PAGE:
About the Challenges

During enviroSPRINT interdisciplinary teams worked together to address 5 Challenges. The Challenges cover a range of different, complex, often interrelated issues within the environmental sciences.

The nature of the Challenges meant PGRs from all disciplines made important and positive contributions, using the skills and approaches they have from their own research, whilst also being exposed to other subject areas and being motivated to think innovatively.

Each Challenge was led by a doctoral training partnership (DTP) in collaboration with industry, policy and charitable organisations.

These Challenge pages provide an overview of the background to the issues, along with related resources that were supplied to the Teams.

Over the 3-day enviroSPRINT, Teams rapidly investigated their Challenge area, identified a key problem and innovated potential solutions. The Teams demonstrated a prototype of their solution to a panel of expert judges who assessed the novelty and feasibility of the concept, along with the quality of the presentation, and selected a winner. Alongside this, each Team produced a 90-second summary of their idea to share with a wider audience. These can be viewed on the Team pages which are linked from each Challenge page:

Challenge 1 – Sustainability of wetlands for the economy, environment and society

With increasing interest in wetlands for wastewater bioremediation, flood management, and agriculture, how can such goals be achieved sustainably whilst optimising biodiversity and other natural capital values?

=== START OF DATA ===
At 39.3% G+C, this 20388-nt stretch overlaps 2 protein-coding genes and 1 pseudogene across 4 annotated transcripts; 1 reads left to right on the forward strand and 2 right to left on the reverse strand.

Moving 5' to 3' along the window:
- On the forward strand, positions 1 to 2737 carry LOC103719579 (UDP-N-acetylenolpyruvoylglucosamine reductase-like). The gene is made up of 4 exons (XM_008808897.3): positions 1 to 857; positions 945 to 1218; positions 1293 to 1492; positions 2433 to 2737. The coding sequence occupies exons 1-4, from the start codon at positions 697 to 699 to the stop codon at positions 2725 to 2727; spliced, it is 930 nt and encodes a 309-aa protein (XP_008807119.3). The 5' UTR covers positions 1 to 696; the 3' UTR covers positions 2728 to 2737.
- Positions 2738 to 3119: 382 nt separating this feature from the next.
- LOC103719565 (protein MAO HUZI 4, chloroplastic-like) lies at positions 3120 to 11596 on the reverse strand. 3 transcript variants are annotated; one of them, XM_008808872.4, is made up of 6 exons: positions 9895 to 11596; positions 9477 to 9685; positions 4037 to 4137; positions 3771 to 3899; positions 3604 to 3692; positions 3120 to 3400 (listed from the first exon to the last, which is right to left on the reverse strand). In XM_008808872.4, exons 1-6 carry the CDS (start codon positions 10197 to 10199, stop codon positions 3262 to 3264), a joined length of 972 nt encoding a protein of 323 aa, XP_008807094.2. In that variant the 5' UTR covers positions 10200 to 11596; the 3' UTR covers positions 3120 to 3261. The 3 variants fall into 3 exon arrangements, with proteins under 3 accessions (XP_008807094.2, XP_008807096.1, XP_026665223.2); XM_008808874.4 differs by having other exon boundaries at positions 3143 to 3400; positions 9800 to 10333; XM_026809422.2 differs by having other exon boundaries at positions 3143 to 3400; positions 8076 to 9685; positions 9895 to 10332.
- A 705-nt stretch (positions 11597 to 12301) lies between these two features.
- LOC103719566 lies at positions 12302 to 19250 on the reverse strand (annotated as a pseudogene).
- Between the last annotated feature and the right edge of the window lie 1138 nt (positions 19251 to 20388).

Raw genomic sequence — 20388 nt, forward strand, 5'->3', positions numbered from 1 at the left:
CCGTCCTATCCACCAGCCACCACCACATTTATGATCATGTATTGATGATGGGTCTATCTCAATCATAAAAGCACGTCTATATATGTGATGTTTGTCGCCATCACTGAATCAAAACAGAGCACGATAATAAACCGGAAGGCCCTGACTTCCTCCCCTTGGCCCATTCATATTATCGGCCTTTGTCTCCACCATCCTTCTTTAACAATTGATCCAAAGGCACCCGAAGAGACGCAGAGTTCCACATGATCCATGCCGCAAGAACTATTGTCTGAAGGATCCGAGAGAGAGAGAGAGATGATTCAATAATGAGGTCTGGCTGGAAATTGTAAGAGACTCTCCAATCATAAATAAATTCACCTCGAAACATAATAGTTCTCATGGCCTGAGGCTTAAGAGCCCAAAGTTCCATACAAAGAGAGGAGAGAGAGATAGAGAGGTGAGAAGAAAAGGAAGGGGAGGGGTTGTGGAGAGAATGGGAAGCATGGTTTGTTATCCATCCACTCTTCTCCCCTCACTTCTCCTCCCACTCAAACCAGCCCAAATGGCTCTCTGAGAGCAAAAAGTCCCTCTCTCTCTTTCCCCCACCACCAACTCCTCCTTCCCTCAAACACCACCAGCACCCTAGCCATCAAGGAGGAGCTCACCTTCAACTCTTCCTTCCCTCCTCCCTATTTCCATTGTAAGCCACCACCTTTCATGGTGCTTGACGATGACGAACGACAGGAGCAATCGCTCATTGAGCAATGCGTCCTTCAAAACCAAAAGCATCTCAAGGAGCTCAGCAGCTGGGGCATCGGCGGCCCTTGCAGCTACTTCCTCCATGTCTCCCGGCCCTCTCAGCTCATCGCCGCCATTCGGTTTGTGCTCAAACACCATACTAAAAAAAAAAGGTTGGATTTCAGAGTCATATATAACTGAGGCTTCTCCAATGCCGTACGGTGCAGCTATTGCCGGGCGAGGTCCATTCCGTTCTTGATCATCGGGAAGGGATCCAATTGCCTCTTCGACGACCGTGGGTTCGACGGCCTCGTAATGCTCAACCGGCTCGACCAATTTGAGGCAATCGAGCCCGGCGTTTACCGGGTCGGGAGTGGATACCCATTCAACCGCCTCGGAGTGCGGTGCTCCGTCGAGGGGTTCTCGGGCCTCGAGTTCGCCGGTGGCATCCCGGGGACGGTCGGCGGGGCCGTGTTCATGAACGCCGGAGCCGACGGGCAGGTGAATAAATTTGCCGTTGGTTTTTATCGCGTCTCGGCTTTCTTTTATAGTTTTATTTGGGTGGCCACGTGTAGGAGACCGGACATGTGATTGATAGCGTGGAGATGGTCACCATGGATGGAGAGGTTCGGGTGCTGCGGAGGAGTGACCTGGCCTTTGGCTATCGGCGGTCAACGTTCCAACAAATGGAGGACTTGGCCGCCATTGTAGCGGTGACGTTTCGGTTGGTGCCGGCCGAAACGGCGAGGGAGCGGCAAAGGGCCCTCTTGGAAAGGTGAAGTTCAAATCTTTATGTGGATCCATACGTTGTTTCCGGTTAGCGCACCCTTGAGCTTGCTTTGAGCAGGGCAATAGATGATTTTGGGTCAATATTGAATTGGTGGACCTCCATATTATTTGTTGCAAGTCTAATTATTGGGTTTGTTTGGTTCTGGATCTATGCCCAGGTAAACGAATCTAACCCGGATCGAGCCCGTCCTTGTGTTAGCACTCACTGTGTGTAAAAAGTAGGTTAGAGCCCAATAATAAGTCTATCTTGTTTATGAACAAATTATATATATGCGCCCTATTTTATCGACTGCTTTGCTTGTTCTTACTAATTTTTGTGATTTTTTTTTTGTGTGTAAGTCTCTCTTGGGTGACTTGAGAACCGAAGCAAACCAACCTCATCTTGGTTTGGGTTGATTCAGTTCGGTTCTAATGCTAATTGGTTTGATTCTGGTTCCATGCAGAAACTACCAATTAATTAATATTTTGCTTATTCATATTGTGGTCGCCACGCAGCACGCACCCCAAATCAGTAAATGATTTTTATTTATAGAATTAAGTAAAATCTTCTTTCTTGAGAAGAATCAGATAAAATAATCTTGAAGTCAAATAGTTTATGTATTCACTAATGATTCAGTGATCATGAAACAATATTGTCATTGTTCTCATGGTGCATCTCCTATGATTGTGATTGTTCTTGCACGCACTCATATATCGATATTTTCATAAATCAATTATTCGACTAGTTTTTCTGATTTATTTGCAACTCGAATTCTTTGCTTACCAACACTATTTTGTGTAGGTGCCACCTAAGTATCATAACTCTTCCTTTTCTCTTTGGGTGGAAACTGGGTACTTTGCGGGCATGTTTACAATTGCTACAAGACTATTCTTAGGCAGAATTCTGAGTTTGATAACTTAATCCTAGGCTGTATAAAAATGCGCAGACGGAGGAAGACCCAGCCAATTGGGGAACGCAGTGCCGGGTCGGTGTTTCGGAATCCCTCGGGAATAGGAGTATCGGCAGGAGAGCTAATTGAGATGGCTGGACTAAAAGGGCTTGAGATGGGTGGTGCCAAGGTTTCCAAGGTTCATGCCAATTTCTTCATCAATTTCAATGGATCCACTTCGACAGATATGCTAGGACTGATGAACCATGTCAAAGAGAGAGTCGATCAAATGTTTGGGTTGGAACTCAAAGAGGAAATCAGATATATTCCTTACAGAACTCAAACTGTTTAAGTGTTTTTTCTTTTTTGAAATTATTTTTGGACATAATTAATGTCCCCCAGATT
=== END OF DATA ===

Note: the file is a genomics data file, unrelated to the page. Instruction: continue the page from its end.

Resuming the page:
Challenge 2 – Nature-based solutions to climate change

How can natural ecosystems be used for climate change adaptation and mitigation?

Challenge 3 – Greenhouse gas removal – how to solve societal, economic and scientific barriers to implementation

More than a dozen geoengineering approaches have been suggested as a means of removing greenhouse gases from the atmosphere – which ones are most likely to solve the societal, economic and scientific barriers to implementation?

Challenge 4 – How can we mitigate climate change through soil carbon management?

How can we manage land to increase soil carbon and mitigate climate change, whilst considering biodiversity restoration and increasing demands to feed growing populations?

Challenge 5 – How might we make deep-sea mining sustainable?

With a shift in focus to the deep-sea for mineral resources, how do we balance the needs of our technology-hungry society with exploitation of pristine abyssal marine environments?